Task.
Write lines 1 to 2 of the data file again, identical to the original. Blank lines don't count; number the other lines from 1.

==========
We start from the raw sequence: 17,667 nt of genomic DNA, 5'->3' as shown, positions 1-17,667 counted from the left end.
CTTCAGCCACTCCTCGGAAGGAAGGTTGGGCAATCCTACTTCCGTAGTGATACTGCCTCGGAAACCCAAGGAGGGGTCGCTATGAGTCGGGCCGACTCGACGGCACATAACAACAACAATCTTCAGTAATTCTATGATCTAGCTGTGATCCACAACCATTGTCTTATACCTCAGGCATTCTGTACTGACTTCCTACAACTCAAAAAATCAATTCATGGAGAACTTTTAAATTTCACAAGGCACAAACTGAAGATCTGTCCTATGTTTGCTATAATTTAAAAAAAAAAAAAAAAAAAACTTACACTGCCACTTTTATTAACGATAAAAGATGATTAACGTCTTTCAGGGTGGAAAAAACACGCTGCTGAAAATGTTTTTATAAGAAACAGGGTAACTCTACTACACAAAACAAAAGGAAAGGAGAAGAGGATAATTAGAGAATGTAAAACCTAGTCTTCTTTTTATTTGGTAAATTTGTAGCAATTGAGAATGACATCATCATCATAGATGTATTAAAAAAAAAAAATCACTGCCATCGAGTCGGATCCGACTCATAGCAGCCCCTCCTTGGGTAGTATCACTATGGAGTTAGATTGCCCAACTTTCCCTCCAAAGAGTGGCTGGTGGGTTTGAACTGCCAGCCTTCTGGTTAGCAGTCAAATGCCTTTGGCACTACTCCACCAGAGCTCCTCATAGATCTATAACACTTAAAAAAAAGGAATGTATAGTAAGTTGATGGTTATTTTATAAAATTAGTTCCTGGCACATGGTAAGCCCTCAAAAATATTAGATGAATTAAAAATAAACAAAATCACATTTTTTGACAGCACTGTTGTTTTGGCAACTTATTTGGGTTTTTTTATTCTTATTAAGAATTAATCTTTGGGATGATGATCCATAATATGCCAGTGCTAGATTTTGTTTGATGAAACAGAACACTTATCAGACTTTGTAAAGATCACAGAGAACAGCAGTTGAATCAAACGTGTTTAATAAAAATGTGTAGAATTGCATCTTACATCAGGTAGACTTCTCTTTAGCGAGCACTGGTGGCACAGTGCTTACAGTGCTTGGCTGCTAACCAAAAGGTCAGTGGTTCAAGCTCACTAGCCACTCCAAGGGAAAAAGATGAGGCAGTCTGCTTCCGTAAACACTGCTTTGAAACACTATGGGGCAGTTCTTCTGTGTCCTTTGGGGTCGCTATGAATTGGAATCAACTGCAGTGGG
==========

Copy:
We start from the raw sequence: 17,667 nt of genomic DNA, 5'->3' as shown, positions 1-17,667 counted from the left end.
CTTCAGCCACTCCTCGGAAGGAAGGTTGGGCAATCCTACTTCCGTAGTGATACTGCCTCGGAAACCCAAGGAGGGGTCGCTATGAGTCGGGCCGACTCGACGGCACATAACAACAACAATCTTCAGTAATTCTATGATCTAGCTGTGATCCACAACCATTGTCTTATACCTCAGGCATTCTGTACTGACTTCCTACAACTCAAAAAATCAATTCATGGAGAACTTTTAAATTTCACAAGGCACAAACTGAAGATCTGTCCTATGTTTGCTATAATTTAAAAAAAAAAAAAAAAAAAACTTACACTGCCACTTTTATTAACGATAAAAGATGATTAACGTCTTTCAGGGTGGAAAAAACACGCTGCTGAAAATGTTTTTATAAGAAACAGGGTAACTCTACTACACAAAACAAAAGGAAAGGAGAAGAGGATAATTAGAGAATGTAAAACCTAGTCTTCTTTTTATTTGGTAAATTTGTAGCAATTGAGAATGACATCATCATCATAGATGTATTAAAAAAAAAAAATCACTGCCATCGAGTCGGATCCGACTCATAGCAGCCCCTCCTTGGGTAGTATCACTATGGAGTTAGATTGCCCAACTTTCCCTCCAAAGAGTGGCTGGTGGGTTTGAACTGCCAGCCTTCTGGTTAGCAGTCAAATGCCTTTGGCACTACTCCACCAGAGCTCCTCATAGATCTATAACACTTAAAAAAAAGGAATGTATAGTAAGTTGATGGTTATTTTATAAAATTAGTTCCTGGCACATGGTAAGCCCTCAAAAATATTAGATGAATTAAAAATAAACAAAATCACATTTTTTGACAGCACTGTTGTTTTGGCAACTTATTTGGGTTTTTTTATTCTTATTAAGAATTAATCTTTGGGATGATGATCCATAATATGCCAGTGCTAGATTTTGTTTGATGAAACAGAACACTTATCAGACTTTGTAAAGATCACAGAGAACAGCAGTTGAATCAAACGTGTTTAATAAAAATGTGTAGAATTGCATCTTACATCAGGTAGACTTCTCTTTAGCGAGCACTGGTGGCACAGTGCTTACAGTGCTTGGCTGCTAACCAAAAGGTCAGTGGTTCAAGCTCACTAGCCACTCCAAGGGAAAAAGATGAGGCAGTCTGCTTCCGTAAACACTGCTTTGAAACACTATGGGGCAGTTCTTCTGTGTCCTTTGGGGTCGCTATGAATTGGAATCAACTGCAGTGGG